Hedge Fund Leverage Jumps

Jan 14 2013 | 1:14pm ET

Hedge funds are levering up in the new year to levels not seen in eight years or more.

Leverage among long/short equity hedge fund managers is higher now than at any point since at least 2004, according to Morgan Stanley. The increasing friskiness of hedge fund managers—who largely missed out on last year's stock-market rally—can also be seen in margin debt offered by New York Stock Exchange brokers, which hit a nearly four-year high in November.

Gross hedge-fund leverage was 153% in the week ended Jan. 4. That's up 10% from a year earlier and from the industry's eight-year average and 1% from last year's average.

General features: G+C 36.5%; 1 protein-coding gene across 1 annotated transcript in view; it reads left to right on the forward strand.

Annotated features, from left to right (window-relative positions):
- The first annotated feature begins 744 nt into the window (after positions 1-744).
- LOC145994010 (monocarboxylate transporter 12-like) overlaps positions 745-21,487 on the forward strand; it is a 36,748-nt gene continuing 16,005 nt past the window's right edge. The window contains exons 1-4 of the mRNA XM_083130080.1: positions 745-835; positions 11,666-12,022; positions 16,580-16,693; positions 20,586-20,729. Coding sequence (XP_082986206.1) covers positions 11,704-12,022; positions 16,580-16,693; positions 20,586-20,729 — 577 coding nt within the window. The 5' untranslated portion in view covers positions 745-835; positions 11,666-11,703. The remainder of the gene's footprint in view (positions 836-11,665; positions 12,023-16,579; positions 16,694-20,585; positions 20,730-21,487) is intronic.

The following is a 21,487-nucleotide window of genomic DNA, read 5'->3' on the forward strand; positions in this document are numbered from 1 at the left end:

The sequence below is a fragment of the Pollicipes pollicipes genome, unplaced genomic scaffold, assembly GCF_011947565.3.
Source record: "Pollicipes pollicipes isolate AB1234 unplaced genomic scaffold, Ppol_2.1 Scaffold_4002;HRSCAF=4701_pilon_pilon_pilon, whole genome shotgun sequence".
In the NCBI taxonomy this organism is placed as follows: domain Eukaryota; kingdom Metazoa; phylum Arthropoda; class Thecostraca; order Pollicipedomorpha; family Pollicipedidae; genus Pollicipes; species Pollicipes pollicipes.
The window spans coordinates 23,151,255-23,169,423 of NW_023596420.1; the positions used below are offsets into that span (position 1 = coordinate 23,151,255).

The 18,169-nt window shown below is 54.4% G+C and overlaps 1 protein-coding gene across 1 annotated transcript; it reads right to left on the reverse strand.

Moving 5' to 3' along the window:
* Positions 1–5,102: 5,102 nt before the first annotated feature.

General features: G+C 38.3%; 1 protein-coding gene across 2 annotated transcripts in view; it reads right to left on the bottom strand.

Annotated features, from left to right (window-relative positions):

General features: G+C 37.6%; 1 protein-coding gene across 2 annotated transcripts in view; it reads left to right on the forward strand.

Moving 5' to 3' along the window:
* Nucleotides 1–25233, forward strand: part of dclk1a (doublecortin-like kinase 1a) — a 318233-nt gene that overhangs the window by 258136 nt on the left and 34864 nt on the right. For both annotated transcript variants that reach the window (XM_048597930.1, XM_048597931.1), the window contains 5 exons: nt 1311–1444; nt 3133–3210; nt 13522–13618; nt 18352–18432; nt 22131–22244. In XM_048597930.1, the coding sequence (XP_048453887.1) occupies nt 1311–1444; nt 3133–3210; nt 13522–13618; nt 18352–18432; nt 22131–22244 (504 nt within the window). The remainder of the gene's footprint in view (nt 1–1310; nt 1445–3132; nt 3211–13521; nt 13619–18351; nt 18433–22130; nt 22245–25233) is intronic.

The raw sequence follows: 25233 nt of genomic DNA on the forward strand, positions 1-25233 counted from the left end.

It's clear that hedge funds and other market players are confident that stocks will continue to rise this year: Long bets on Standard & Poor's 500 Index futures hit a nearly four-year high at the beginning of the month.

"Indicators are bullish and equity hedge funds are jumping on the bandwagon, thinking now is a good time to have more exposure to the market," Barclays hedge fund consulting chief Anurag Bhardwaj told Bloomberg News. "That's a good thing for the market overall."


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